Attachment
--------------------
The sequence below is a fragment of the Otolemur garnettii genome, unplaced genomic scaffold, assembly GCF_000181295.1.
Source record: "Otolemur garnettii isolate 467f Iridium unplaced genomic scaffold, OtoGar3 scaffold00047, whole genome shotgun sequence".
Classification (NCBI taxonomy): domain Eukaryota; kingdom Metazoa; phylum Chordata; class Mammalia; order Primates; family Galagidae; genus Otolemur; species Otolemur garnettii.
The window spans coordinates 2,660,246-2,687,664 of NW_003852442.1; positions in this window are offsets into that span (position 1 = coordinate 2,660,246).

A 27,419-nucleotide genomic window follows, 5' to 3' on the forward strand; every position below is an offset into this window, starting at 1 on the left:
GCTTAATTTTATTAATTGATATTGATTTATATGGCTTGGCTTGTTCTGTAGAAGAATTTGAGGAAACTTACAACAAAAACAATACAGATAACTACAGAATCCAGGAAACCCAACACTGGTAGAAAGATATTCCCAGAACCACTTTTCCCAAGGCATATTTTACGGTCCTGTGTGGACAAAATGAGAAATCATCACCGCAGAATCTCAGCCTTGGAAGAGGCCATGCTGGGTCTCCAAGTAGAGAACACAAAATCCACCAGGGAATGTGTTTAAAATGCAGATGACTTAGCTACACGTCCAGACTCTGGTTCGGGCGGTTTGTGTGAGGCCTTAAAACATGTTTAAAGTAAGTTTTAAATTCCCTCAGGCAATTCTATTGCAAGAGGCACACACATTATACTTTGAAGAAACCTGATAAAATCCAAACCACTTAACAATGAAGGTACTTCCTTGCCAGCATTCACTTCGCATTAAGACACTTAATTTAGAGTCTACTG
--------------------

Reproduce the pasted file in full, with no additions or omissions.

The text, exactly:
The sequence below is a fragment of the Otolemur garnettii genome, unplaced genomic scaffold, assembly GCF_000181295.1.
Source record: "Otolemur garnettii isolate 467f Iridium unplaced genomic scaffold, OtoGar3 scaffold00047, whole genome shotgun sequence".
Classification (NCBI taxonomy): domain Eukaryota; kingdom Metazoa; phylum Chordata; class Mammalia; order Primates; family Galagidae; genus Otolemur; species Otolemur garnettii.
The window spans coordinates 2,660,246-2,687,664 of NW_003852442.1; positions in this window are offsets into that span (position 1 = coordinate 2,660,246).

A 27,419-nucleotide genomic window follows, 5' to 3' on the forward strand; every position below is an offset into this window, starting at 1 on the left:
GCTTAATTTTATTAATTGATATTGATTTATATGGCTTGGCTTGTTCTGTAGAAGAATTTGAGGAAACTTACAACAAAAACAATACAGATAACTACAGAATCCAGGAAACCCAACACTGGTAGAAAGATATTCCCAGAACCACTTTTCCCAAGGCATATTTTACGGTCCTGTGTGGACAAAATGAGAAATCATCACCGCAGAATCTCAGCCTTGGAAGAGGCCATGCTGGGTCTCCAAGTAGAGAACACAAAATCCACCAGGGAATGTGTTTAAAATGCAGATGACTTAGCTACACGTCCAGACTCTGGTTCGGGCGGTTTGTGTGAGGCCTTAAAACATGTTTAAAGTAAGTTTTAAATTCCCTCAGGCAATTCTATTGCAAGAGGCACACACATTATACTTTGAAGAAACCTGATAAAATCCAAACCACTTAACAATGAAGGTACTTCCTTGCCAGCATTCACTTCGCATTAAGACACTTAATTTAGAGTCTACTG